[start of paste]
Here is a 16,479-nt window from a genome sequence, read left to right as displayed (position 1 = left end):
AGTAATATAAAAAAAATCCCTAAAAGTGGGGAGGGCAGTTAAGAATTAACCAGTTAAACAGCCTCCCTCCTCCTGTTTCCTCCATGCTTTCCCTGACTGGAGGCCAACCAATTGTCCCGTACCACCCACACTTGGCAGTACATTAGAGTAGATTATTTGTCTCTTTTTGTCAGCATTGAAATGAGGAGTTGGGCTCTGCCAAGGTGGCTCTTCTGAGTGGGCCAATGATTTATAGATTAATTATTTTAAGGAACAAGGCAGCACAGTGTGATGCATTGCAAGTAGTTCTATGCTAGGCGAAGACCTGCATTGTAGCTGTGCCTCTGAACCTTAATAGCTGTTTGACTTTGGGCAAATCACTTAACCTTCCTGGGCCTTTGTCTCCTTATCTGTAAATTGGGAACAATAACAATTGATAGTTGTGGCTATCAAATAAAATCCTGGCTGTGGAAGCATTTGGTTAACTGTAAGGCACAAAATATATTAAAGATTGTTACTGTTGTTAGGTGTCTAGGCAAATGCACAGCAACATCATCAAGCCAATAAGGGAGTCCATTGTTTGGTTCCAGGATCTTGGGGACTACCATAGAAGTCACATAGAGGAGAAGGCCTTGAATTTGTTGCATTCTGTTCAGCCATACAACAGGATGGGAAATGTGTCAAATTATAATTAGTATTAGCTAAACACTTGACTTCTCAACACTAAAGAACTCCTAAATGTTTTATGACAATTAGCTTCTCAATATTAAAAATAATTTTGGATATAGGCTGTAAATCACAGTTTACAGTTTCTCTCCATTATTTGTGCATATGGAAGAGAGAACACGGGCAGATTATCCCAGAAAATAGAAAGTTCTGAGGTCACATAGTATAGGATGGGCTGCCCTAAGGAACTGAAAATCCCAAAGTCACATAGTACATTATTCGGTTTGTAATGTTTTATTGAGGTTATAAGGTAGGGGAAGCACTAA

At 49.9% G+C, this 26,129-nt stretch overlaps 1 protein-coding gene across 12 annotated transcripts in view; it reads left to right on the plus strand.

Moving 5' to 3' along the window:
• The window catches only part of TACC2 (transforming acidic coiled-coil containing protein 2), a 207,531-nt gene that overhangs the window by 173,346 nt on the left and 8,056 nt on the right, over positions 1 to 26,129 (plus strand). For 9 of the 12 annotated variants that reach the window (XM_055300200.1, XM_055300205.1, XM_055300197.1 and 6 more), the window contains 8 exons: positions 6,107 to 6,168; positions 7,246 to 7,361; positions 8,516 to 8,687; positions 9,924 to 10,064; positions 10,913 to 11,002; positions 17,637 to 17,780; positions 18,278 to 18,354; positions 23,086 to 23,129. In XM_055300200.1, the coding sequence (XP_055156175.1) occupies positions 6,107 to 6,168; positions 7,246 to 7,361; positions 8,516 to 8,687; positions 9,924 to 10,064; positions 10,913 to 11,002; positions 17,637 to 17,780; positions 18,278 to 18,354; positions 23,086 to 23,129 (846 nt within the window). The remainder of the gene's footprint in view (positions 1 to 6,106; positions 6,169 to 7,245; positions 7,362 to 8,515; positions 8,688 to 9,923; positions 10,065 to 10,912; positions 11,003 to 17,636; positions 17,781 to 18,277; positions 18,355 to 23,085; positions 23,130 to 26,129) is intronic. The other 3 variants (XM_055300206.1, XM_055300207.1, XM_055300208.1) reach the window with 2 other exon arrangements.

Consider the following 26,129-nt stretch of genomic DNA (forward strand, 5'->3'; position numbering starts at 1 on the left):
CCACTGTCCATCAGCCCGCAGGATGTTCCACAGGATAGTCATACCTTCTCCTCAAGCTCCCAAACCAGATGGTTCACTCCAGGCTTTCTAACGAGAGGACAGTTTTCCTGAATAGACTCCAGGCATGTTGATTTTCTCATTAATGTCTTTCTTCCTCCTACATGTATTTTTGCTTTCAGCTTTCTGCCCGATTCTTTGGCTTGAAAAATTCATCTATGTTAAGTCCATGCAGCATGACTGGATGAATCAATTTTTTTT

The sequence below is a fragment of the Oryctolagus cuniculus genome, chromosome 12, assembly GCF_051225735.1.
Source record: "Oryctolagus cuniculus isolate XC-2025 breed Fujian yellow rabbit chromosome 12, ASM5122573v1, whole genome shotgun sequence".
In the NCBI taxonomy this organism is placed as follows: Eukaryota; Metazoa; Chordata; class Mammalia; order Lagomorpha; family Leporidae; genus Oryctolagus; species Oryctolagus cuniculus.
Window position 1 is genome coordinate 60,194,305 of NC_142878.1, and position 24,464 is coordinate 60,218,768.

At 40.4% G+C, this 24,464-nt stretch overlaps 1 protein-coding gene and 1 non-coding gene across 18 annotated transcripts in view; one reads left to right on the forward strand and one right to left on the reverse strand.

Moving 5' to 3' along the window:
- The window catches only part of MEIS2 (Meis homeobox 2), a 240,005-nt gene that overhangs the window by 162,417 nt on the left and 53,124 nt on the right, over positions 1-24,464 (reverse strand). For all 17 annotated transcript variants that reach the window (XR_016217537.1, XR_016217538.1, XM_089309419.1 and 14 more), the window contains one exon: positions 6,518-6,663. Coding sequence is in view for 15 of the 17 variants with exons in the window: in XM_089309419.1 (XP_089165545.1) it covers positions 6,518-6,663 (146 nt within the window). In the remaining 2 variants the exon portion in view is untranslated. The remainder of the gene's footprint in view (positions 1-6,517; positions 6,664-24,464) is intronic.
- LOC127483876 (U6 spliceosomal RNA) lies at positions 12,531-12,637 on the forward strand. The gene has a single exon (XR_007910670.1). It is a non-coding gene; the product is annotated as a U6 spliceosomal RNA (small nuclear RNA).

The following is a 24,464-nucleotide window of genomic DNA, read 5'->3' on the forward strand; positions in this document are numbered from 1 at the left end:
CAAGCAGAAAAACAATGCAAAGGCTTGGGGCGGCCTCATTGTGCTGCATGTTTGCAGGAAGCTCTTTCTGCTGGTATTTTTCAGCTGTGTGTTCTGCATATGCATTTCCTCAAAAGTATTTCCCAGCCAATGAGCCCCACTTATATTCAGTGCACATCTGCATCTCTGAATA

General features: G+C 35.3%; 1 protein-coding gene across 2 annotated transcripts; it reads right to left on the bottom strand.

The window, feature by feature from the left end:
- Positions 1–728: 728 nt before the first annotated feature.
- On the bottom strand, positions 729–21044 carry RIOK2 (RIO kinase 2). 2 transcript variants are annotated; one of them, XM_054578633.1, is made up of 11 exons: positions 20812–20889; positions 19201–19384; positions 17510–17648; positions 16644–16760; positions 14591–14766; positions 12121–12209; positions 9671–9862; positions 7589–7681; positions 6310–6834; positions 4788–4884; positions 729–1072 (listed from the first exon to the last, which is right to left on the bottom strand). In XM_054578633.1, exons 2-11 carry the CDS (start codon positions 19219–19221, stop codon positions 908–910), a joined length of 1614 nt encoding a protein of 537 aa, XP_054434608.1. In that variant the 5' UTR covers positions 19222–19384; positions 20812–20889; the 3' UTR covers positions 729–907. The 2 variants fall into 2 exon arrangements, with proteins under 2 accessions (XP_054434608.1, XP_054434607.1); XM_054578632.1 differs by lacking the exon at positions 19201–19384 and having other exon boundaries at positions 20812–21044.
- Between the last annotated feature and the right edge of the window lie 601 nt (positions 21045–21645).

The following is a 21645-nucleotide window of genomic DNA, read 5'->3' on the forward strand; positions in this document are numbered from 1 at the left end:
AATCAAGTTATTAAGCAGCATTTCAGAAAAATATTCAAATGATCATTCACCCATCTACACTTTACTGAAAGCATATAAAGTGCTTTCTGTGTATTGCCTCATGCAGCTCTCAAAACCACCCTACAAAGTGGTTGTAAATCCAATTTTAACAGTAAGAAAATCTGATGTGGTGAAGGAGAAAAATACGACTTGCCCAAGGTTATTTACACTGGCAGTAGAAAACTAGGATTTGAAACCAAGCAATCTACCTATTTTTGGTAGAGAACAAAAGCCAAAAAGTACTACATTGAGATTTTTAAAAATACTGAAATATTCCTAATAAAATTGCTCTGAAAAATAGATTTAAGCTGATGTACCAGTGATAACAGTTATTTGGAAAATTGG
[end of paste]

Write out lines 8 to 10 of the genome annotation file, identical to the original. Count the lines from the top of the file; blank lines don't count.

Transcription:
The sequence below is a fragment of the Oryctolagus cuniculus genome, chromosome 12, assembly GCF_051225735.1.
Source record: "Oryctolagus cuniculus isolate XC-2025 breed Fujian yellow rabbit chromosome 12, ASM5122573v1, whole genome shotgun sequence".
In the NCBI taxonomy this organism is placed as follows: Eukaryota; Metazoa; Chordata; class Mammalia; order Lagomorpha; family Leporidae; genus Oryctolagus; species Oryctolagus cuniculus.